The viewing angles actually seem narrower this time around, but that makes sense given that Lenovo moved from a matte display to a slightly more reflective panel. Even if you don't plan on crowding around with friends to stream Netflix, you might notice it when you're trying to work with the notebook in your lap: the screen starts to wash out as you dip it forward.

Under duress say, a cramped airline seat you could still get stuff done, but it wouldn't be the comfiest viewing experience. On the plus side, that new touchscreen is delightfully responsive to both swipes and taps. In fact, Lenovo seems to have applied a finish that gives the panel a little more texture than other touchscreens we've played with.

We appreciate it the way we do a finely tuned touchpad: you wouldn't want too much friction while swiping around, but that little bit of traction makes finger input feel a little more controlled, a little more precise. As far as audio is concerned, the X1 Carbon-series laptops were mostly designed with teleconferencing in mind exhibit A: that dedicated mic-muting button.

In that regard, the machine does its part: our friends said we came in loud and clear, albeit with a slight echo nothing distracting, though. On the video side, the picture from the p webcam was apparently a bit pixelated, but our callers told us they didn't notice any stuttering or drops in the audio-to-video syncing. All told, the quality didn't seem to be any better or worse than any other Skype call, which is to say it's totally workable for some long-distance conferencing.

To be honest, music playback is workable, too, though we're going to assume you either have no other listening options or just aren't that picky. As with so many other laptops especially ultraportables , the audio is thin and tinny, as if it were trapped behind the speaker grille. Even at a high volume, it's not a very forceful sort of sound. For example, whereas a median volume setting might normally suffice when it's just me sitting in a quiet room, here we kept the volume set to about 75 out of When I left my couch to do something in another room, I had to pump the volume to its max setting so that I could comfortably hear from across my very small apartment.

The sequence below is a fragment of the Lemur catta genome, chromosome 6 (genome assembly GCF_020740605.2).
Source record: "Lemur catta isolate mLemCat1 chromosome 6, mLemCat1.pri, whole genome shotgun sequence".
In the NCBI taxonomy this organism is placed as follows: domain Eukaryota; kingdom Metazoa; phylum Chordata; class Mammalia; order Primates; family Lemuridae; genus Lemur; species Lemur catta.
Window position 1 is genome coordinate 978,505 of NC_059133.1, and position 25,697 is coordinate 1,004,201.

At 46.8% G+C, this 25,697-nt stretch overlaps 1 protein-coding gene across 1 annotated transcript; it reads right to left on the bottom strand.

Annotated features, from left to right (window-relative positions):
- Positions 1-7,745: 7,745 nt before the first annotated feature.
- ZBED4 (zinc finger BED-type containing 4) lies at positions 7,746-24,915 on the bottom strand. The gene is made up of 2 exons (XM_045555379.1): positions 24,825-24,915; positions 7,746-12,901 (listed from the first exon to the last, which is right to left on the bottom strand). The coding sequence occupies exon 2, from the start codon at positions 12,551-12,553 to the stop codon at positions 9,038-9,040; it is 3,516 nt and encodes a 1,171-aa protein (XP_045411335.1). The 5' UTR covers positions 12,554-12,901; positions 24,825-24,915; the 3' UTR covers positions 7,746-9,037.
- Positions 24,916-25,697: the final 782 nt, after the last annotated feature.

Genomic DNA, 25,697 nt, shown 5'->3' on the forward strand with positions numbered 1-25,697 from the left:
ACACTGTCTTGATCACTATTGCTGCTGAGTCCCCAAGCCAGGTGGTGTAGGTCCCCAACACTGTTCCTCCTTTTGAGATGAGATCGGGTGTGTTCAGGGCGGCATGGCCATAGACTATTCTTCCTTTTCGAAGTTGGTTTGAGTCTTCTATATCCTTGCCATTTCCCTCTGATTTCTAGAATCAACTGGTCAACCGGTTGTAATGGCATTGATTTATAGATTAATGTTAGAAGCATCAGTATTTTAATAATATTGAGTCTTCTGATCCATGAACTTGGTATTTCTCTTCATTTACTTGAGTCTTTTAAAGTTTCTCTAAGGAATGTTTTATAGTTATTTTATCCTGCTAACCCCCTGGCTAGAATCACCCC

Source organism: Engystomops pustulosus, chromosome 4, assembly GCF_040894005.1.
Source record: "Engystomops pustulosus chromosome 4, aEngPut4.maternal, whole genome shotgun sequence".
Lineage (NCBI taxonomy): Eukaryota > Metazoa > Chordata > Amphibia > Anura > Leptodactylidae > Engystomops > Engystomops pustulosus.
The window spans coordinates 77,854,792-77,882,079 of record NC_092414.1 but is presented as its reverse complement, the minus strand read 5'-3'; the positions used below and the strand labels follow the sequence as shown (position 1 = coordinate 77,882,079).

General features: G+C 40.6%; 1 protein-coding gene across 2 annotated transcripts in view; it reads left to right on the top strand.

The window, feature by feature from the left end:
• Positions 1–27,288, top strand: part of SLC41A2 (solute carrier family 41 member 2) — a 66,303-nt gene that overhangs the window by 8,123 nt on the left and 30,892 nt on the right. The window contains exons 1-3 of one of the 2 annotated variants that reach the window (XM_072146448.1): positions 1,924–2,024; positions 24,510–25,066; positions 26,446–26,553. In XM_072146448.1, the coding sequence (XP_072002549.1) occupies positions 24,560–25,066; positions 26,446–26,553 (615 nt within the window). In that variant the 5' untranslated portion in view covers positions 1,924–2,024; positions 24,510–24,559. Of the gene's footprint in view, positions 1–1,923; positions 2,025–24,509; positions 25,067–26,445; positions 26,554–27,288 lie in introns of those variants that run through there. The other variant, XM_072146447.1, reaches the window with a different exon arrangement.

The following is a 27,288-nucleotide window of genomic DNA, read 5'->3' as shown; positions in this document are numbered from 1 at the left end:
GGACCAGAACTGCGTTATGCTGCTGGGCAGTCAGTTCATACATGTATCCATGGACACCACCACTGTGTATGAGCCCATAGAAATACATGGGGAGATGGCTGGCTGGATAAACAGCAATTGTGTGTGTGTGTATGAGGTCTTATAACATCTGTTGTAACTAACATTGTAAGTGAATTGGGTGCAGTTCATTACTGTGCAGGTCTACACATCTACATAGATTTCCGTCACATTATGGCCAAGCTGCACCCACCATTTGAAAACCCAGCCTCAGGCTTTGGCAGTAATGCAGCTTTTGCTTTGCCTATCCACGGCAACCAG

Still, that weakness bothered us most after we switched from another laptop, one with a more robust set of speakers. After an hour of streaming songs on Slacker, though, we just sort of got used to it. And we think you will too, especially if you're using this in a hotel room and have no other options, save for your smartphone and good luck relying on that as an alternative. And the truth is, we'd say this of most notebooks we review. There's simply that much room there for PC makers to improve.

Happily for us reviewers, PC makers have been using many of the same components in their Windows 8 Ultrabooks, which makes it easy to draw neat apples-to-apples comparisons. Given that we've seen these components in so many other machines, could we really have expected the performance here to be any faster or slower? Which is to say, it's fast. The machine boots into the Start screen in 11 seconds, which is pretty typical for a Windows 8 machine with specs like these. In short, the X1 Carbon Touch performs well in its own right but it also reminds us, once again, that this is a great time to be in the market for a Windows laptop.

We've got some good news and bad news. First, the bad: the X1 Carbon Touch's built-in 45Wh battery lasted just five hours in our rundown test, which involves looping a movie off the local disk with WiFi on and the brightness fixed at 65 percent. Granted, touchscreen Windows 8 laptops generally don't fare well in this regard the best lasted but even then, a five-hour runtime is slightly troubling.

On the bright side, though, its endurance is almost identical to the non-touch version of the X1 Carbon. That certainly came as a surprise to us, given that a touchscreen usually spells doom for a laptop's battery life. We know, we know: that won't be of much comfort to people who are cross-shopping the X1 Carbon Touch with other Windows 8 Ultrabooks.

But, if you're comparing this to the non-touch version, you can safely choose the touch model knowing you won't be taking a hit in battery life.